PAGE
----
A little help from Scotty

Today’s goals were well met despite having a doctor’s appointment in which I got a single eye dialated and then lasered (sadly there were no sharks in attendance; the laser beam was quite ordinary). Teleport entities now work the way we want them to, after a little bit of a logic shuffle internally to make that work the way we want it to.

As yesterday, he’s a little animated GIF preview of the day’s changes in action:

Sample black hole action

Sample black hole action (animated GIF)

I started off with some modifications to how my debug markers work. The original implementation just put them directly into the cells of the grid as needed to show the ball movement, which was not totally desirable since that destroys the previous contents of the cell. That was just a quick rough change, but things are a little more sophisticated now.

Instead of a multitude of Marker instances, there is just one, and the Maze entity now tracks a per-cell boolean value that indicates if it’s marked or not. There is an API to set, get and clear the marker “layer”, and the render() method uses it to overlay the single Marker instance on top of everything. A simple change but it makes testing a lot easier.

With that out of the way, I added in a new method in the MazeCell entity that allows it to know when it is being “touched” (i.e. the ball is on top of it”) so that it can act as it needs to. This went through a few iterations.

To start with only the Brick entity was using it (to make bonus tiles know they have been touched) and the logic for dropping the ball would invoke the method inline just as the ball was getting there. However this is not what we really want because for the case of Teleport entities the ball would jump to a new location instantly, which means it never actually seems to touch the teleporter at all. At this stage it doesn’t matter, but since this needs to be used for graphically displaying the ball during play, we need the ball to stay on the Teleporter briefly before moving away.

To this end I simplified the code even more so that instead of being an instantaneous thing, touch is now deferred; right at the top of the movement code, we detect if we’re on top of an entity, and if so we invoke its touch function. That means that the ball ends one movement cycle on the entity and then touches it at the start of the next.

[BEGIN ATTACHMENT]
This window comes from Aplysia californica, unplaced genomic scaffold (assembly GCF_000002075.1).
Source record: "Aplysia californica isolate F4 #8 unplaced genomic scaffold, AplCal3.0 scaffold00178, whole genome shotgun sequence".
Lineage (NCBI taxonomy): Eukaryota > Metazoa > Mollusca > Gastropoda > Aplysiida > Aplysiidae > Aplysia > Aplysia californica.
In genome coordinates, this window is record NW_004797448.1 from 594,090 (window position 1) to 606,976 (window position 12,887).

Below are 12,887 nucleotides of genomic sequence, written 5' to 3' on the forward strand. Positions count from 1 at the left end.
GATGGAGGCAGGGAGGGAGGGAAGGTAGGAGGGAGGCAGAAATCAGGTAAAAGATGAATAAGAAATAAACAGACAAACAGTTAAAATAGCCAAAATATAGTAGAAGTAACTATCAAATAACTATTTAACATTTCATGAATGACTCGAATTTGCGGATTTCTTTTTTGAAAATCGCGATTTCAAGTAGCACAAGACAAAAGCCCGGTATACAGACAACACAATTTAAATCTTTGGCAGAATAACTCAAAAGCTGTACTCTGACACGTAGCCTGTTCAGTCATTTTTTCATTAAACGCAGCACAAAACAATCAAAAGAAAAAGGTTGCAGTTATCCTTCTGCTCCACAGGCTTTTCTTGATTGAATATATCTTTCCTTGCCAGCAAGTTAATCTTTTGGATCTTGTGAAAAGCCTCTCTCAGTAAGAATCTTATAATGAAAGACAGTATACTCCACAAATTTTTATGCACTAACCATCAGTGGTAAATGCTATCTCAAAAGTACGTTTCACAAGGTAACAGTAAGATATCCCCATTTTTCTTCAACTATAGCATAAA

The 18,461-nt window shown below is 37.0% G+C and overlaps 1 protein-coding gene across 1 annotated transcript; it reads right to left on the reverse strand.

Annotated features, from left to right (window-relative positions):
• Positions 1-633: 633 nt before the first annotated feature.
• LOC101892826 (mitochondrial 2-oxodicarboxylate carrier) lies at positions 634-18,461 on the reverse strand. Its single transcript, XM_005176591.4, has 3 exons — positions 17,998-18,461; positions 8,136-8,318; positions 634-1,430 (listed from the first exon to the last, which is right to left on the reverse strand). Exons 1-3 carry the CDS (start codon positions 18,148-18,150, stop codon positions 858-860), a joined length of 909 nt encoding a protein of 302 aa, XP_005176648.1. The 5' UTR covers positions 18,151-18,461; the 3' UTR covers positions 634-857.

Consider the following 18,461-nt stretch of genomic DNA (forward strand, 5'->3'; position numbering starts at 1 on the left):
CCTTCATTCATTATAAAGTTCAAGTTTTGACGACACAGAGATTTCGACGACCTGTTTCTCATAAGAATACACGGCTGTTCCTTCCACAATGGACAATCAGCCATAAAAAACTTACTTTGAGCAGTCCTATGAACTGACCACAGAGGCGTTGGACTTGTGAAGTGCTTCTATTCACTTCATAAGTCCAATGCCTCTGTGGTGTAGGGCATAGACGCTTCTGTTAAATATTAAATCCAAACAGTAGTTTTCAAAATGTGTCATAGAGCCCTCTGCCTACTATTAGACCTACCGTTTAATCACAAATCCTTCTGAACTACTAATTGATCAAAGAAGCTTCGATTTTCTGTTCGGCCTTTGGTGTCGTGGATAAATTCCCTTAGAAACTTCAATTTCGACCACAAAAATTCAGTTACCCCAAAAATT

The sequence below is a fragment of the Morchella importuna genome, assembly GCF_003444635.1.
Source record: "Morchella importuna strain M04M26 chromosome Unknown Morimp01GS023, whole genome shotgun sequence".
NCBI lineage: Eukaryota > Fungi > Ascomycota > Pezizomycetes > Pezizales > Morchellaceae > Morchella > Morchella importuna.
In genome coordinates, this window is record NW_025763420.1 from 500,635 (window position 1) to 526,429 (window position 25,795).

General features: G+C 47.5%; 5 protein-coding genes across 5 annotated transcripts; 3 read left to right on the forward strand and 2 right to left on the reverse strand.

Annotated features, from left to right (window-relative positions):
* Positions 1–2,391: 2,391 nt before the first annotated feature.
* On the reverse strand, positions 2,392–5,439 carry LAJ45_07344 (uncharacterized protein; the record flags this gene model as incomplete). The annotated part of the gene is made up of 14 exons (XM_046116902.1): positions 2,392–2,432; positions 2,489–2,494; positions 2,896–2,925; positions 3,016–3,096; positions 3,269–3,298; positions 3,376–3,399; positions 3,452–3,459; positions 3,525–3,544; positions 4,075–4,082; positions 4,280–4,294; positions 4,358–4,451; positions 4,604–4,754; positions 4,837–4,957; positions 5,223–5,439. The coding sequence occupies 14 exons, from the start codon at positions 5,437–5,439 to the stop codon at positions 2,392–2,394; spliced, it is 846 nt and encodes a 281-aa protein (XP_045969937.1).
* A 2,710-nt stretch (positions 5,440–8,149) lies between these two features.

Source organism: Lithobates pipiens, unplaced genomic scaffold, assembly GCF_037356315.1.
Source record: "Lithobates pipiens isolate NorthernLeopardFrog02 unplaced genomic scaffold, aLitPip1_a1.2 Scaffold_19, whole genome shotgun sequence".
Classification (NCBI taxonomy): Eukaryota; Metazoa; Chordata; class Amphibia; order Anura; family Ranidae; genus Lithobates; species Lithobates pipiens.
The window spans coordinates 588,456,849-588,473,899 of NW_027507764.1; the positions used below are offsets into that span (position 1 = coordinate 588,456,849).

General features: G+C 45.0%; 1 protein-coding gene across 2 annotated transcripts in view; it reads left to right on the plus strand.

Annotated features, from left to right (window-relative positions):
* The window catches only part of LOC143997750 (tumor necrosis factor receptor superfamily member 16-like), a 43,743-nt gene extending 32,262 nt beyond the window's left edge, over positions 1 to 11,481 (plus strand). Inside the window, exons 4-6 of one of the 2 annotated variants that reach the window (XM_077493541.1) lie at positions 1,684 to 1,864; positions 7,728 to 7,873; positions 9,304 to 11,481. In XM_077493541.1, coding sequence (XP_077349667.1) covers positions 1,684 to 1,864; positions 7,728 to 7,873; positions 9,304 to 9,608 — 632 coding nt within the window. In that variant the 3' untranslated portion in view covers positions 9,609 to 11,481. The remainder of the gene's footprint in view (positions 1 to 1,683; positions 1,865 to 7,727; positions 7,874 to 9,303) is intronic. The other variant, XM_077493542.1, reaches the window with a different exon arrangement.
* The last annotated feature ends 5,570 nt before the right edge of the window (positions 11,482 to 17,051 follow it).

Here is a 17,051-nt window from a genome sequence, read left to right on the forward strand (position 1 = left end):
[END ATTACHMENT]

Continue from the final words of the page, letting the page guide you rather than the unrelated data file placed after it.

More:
At the same time, since we need the Teleport entity to actually change the location of the ball, that needs to be signaled back somehow. I chose the expedient of modifying the new method so that it takes a point, which the entity can optionally modify to indicate the ball position is changing. In this case, if the touch causes the ball to move, that is considered the entire movement for this cycle, so nothing else happens.

With that in place I added a simple new API to the Teleport entity; you can give it one or more destinations (via instances of Point), query the list of destinations, and have the entity randomly select one for you. In addition, it has a touch method which tries to randomly select a destination from the list, making sure not to select the location the ball is already at. A simple tweak to the maze generation code to add the location of teleports as they are added to the map is all that was needed to activate everything.

Now, if you’re smarter than I am, you might immediately notice a problem with this as I’ve described it. It only took a few seconds to realize what that was and fix it, but it was still a little embarrassing that it didn’t immediately occur to me while I was actually writing the code.

The issue is this: The ball movement code starts by noticing that the ball is on top of a Teleport entity, and so it tells that entity, which gives it the location of another Teleport entity for the exit point. That’s the whole movement, so we leave. On the next step, the first thing that happens is that the code notices that the ball is sitting on a Teleport entity, so it tells the entity, which gives it the location of another Teleport entity, and now we’re burning 100% of the CPU in a huge wormhole loop. Whoops.

The solution to this is rather simple; impose a rule that says that the ball position can’t be modified by a touch on an entity two movements in a row; something else has to happen in between (including nothing, if the ball stops moving). This is readily accomplished by a simple boolean variable. This is structured so that the touch method is still called, but any position change it makes will not be honored. This allows for the Teleport to drop the ball on another entity that supports touch and have it do something without moving the ball.

All in all a good day’s work, I think. For the next steps I want to build in a little bit more debugging in the way of being able to modify the grid layout, so that when we get to the part where we’re actually testing out the full drop code and the rest of the game logic we can easily set up the sort of level situations that we need.